We will soon enter the season of Easter—a season of great rejoicing which culminates in the day of Pentecost. Easter lasts not a day or a week, but a week of weeks. So all the Sundays are named Sundays of Easter, not Sundays after Easter. We will be celebrating the presence, power, and promise of Jesus’ resurrection for the next seven weeks. We are all on a journey of becoming fully alive, fully available, fully obedient Easter people.
The beginning of the journey is instructive. Being formed into an Easter person—one who sees the world through resurrection eyes—begins with Jesus’ questions to Mary Magdalene at the garden tomb: “Woman, why do you weep? Who are you looking for?” (John 20:15). Jesus is asking us the same questions. Why do you weep? Who are you looking for?
Mary Magdalene is the first witness to Jesus’ resurrection and the first person after the resurrection to announce the gospel to the world. However, Mary is not an Easter person when she first visits the tomb and finds it empty. She doesn’t believe Jesus has risen from the grave; she believes someone took the body away. She suspects the gardener. She is overcome with grief and stands outside the tomb weeping. But no one has taken Jesus away. Jesus has left death behind.
When Jesus asks Mary, “Who are you looking for?” he is not chastising or ridiculing Mary. He is inviting her to faith. He is inviting her to recognize him as the risen Lord. He is inviting her to new life. He is inviting her to fullness of life. He is inviting her to become an Easter person!
The recognition finally comes when Mary hears Jesus call her by name. In that moment, Mary abandons her grief, doubt, and fear and turns to her teacher with new hope, new expectancy, new joy, new faith. She becomes an Easter person. She moves from weeping to proclaiming resurrection.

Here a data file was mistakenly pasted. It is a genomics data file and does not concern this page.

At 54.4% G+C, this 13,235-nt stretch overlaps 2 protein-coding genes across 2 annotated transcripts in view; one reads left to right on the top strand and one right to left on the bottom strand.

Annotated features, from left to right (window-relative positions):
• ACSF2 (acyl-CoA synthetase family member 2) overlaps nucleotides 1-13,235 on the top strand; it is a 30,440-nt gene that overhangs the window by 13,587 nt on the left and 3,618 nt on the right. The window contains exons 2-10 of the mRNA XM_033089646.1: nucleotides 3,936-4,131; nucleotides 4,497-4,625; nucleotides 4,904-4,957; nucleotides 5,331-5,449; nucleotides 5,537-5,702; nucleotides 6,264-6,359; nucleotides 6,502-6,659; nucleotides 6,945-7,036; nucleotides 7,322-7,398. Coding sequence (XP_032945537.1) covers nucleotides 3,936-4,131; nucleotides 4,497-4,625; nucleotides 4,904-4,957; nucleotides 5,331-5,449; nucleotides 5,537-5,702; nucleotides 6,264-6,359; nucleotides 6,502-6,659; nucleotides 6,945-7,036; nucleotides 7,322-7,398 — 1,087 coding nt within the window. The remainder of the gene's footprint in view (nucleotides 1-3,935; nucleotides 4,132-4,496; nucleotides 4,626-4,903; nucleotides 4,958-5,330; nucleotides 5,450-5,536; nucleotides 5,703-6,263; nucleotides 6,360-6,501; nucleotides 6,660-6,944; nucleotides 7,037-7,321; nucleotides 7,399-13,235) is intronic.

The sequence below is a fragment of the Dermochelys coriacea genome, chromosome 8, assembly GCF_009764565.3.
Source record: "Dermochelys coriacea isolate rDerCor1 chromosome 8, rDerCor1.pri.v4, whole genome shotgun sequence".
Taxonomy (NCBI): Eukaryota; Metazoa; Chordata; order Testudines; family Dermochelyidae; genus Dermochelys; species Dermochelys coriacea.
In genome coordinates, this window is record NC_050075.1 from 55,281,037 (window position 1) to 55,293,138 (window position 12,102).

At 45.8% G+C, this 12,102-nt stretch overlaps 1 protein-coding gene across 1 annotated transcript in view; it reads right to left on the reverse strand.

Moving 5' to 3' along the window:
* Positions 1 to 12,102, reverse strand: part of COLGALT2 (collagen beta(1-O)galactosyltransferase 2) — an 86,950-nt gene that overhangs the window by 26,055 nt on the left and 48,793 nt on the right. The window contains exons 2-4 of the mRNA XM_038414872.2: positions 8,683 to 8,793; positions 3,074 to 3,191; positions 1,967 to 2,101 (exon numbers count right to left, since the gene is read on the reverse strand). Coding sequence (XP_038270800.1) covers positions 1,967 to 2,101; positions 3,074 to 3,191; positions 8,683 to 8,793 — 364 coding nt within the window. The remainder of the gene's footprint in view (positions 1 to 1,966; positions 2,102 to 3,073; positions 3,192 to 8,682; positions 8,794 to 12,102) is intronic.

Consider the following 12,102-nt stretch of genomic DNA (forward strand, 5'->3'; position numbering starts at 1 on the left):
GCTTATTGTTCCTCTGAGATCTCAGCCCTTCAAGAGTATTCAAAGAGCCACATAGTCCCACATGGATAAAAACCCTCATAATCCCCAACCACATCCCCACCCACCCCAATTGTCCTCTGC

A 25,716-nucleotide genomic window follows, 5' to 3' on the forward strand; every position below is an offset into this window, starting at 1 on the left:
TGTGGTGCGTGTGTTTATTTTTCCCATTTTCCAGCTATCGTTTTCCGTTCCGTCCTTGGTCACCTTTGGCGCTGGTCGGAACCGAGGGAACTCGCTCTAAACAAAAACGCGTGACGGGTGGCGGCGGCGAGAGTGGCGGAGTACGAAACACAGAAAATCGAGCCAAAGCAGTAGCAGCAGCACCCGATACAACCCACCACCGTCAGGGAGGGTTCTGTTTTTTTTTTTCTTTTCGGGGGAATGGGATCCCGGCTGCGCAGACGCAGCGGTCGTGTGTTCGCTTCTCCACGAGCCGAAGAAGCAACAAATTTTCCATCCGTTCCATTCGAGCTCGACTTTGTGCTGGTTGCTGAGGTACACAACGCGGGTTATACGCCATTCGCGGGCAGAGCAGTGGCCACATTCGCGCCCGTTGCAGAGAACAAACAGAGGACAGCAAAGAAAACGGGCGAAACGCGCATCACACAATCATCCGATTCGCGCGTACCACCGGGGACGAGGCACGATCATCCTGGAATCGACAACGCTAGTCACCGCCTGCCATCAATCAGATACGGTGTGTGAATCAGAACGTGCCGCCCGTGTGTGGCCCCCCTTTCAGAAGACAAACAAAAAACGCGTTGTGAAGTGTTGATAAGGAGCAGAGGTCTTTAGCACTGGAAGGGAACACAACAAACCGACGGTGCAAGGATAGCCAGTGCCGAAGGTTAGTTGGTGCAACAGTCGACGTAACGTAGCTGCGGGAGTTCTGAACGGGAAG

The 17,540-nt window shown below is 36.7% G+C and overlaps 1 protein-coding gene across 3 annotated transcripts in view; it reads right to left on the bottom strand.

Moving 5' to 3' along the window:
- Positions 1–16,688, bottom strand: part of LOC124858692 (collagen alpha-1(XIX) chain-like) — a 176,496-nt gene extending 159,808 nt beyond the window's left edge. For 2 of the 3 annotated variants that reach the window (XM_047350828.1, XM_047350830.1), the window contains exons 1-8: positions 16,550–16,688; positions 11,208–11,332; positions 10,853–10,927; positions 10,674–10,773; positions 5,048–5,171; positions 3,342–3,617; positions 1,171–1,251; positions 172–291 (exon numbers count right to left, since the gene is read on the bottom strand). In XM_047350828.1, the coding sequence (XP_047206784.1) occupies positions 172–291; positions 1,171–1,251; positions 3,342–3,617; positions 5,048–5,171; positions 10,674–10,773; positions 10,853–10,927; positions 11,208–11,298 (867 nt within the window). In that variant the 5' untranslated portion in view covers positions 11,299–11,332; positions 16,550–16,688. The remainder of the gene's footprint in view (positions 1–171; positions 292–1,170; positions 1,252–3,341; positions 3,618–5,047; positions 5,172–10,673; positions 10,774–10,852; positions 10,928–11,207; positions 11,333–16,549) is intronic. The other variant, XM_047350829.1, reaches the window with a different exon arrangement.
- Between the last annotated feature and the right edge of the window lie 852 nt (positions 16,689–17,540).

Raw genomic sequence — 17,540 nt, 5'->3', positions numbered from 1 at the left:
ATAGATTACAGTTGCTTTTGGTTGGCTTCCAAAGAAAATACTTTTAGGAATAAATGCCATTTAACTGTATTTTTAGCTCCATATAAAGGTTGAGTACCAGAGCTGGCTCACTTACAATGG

Listen! Jesus is calling you by name as well. Jesus is calling you and me to move from weeping to believing to proclaiming.
It takes great faith and courage to believe in resurrections. It takes great hope and love to practice resurrection faith. This is particularly true in the toxic, fearful, hate-filled, and divisive climate of our country and the world. These dynamics that separate us from God’s love and one another are becoming acceptable and normative. Like Mary, we are paralyzed—standing before the tomb lamenting what is lost, peering into the darkness of uncertainty and despair, unable to recognize Jesus standing in front of us.
But, the promise of Easter is that resurrection is not a one-time, long-ago event. The promise of Easter is that the risen Christ is calling your name—my name—and inviting us to move from the ground of the dead and despairing to the place of the living and hopeful. The promise of Easter is that the risen Christ yearns to unbind us from our grave clothes and set us free to be Easter people. The promise of Easter is that the risen Christ is seeking persons to join his “stone-removal” mission. The promise of Easter is that Christ’s victory is our victory.
As you prepare to celebrate the joyous victory of Easter, listen for Jesus calling you by name and embrace the journey of becoming an Easter person. As Charles Wesley famously penned: “Made like him, like him we rise; ours the cross, the grave, the skies.”
May you, your family, and your congregation have a blessed Easter. Christ is risen! Christ is risen, indeed!
Bishop Bruce R. Ough is resident bishop of the Dakotas-Minnesota Area of The United Methodist Church.